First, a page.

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New Trial Ordered After Evidence of Set-Up Excluded

The Court of Appeals for Missouri has ordered a new trial in a case where a former prisoner alleged that he was set up by police.

In 1985, Oren Gamble was charged with burglary based on information provided by Larry McCoy. Gamble entered an Alford plea and was eventually ordered to serve 15 years in prison after his probation was revoked. Five years into his sentence, Gamble succeeded in withdrawing his plea based on the prosecutor’s failure to turn over exculpatory evidence. Gamble was released from prison after a new prosecutor decided not to pursue charges.

Gamble later obtained information that he had been set up by McCoy on behalf of police. Part of the information obtained included a videotape of McCoy admitting he set up Gamble. Gamble filed a malicious prosecution suit against McCoy, two police officers, and various other officials. The case went to trial and Gamble lost. At the trial, though, the court refused to allow the videotape into evidence. Gamble appealed.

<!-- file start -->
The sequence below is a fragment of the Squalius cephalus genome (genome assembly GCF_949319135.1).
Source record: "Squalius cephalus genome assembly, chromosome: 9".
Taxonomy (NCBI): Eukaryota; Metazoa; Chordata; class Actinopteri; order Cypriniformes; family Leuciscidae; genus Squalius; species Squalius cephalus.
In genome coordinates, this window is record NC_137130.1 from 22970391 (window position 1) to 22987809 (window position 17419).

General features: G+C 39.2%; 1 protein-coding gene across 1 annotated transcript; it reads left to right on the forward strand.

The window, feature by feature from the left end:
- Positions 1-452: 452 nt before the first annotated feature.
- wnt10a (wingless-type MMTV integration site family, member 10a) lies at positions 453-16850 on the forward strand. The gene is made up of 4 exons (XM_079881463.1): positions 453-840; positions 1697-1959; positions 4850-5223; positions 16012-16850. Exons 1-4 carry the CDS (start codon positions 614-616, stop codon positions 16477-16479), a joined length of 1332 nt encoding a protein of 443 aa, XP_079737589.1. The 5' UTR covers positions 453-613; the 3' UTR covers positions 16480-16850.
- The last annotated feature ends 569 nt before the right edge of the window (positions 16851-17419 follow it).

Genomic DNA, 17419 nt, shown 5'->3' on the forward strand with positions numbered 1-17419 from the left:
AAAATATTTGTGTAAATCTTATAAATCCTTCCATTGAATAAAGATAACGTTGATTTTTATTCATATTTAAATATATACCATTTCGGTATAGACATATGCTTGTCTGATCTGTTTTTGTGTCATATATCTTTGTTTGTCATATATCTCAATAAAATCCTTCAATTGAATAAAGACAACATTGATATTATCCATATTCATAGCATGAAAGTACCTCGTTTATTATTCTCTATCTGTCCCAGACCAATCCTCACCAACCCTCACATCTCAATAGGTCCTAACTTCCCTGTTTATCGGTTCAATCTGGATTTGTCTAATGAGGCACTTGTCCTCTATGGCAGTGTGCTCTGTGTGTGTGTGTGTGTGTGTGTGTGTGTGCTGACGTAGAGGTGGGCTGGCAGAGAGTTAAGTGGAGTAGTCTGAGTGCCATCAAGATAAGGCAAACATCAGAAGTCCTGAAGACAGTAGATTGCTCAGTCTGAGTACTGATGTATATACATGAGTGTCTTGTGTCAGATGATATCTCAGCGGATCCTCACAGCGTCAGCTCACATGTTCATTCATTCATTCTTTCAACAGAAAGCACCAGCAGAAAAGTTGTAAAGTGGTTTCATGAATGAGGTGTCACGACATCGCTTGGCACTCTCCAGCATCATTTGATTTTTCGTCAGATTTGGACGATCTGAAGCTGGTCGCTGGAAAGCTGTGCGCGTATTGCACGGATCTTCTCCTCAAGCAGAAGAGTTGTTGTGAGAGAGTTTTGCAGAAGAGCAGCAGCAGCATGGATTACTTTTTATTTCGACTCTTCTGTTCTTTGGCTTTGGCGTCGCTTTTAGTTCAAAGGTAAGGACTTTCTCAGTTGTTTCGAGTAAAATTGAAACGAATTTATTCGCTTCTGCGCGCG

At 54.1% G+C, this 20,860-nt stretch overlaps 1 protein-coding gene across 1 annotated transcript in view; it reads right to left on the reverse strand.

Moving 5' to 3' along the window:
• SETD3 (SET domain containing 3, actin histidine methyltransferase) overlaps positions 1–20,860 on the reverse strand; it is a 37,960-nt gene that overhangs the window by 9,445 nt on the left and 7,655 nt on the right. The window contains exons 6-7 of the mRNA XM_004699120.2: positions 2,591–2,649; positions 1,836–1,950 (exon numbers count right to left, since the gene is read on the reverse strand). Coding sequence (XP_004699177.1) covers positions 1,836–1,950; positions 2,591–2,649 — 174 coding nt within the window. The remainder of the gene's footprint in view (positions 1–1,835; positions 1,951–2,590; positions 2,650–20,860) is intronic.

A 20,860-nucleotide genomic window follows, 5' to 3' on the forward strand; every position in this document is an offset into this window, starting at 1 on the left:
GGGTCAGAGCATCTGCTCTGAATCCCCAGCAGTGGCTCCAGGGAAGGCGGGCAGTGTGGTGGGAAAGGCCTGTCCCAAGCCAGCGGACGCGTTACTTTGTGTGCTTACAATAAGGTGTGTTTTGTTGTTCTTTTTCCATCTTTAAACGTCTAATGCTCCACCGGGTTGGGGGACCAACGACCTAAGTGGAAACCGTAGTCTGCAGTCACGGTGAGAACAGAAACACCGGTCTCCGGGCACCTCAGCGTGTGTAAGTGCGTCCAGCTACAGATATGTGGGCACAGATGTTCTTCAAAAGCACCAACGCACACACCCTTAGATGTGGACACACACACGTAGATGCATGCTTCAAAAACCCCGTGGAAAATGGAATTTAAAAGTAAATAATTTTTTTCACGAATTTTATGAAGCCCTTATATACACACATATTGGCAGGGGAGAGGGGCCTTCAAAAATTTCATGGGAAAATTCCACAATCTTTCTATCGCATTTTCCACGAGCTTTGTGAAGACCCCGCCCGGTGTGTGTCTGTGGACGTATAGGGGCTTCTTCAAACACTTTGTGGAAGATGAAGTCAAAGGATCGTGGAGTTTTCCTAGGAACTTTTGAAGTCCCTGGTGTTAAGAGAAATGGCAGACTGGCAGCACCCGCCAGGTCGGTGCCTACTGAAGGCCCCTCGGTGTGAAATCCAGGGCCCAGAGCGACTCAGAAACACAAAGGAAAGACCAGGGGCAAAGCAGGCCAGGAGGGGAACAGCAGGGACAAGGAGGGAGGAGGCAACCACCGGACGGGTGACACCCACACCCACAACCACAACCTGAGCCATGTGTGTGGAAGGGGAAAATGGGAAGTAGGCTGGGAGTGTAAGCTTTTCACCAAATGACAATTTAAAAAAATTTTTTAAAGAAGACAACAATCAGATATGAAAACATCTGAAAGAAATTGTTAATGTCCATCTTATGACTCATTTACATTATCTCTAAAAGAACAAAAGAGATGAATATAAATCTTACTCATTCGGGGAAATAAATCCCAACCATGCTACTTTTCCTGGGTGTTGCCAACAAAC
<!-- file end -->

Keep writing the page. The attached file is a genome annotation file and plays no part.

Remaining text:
The court of appeals reversed and remanded for a new trial, holding that portions of the videotape were “highly relevant” and should have been admitted. See: Gamble v. Browning, 277 S.W.3d 723 (Mo. App. 2008).

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Related legal case

Gamble v. Browning

277 S.W.3d 723, *; 2008 Mo. App. LEXIS 1617, **

OREN G. GAMBLE, SR., and DEBRA LYNN GAMBLE, Appellants, v. JIM BROWNING, DAN CLINE, LARRY McCOY, SR., JIMMY McCOY, DENIS ECKOLD, MAYOR KAY BARNES, DR. STACEY DANIELS-YOUNG, KARL ZOBRIST and JAVIER M. PEREZ and LARRY McCOY, JR., (comprising former member of the Board of Police Commissioners of Kansas City, Missouri), Respondents, ARTHUR BROOKFIELD, BEVERLY BARKER-NIX and JOHN WILLIAMS, Defendants.

WD 67441


277 S.W.3d 723; 2008 Mo. App. LEXIS 1617

December 2, 2008, Filed

SUBSEQUENT HISTORY: Transfer denied by Gamble v. Browning, 2009 Mo. LEXIS 105 (Mo., Mar. 31, 2009)

JUDGES: Ronald R. Holliger, Presiding Judge. Harold L. Lowenstein, Judge, and Thomas H. Newton, Judge, concur.

OPINION BY: Ronald R. Holliger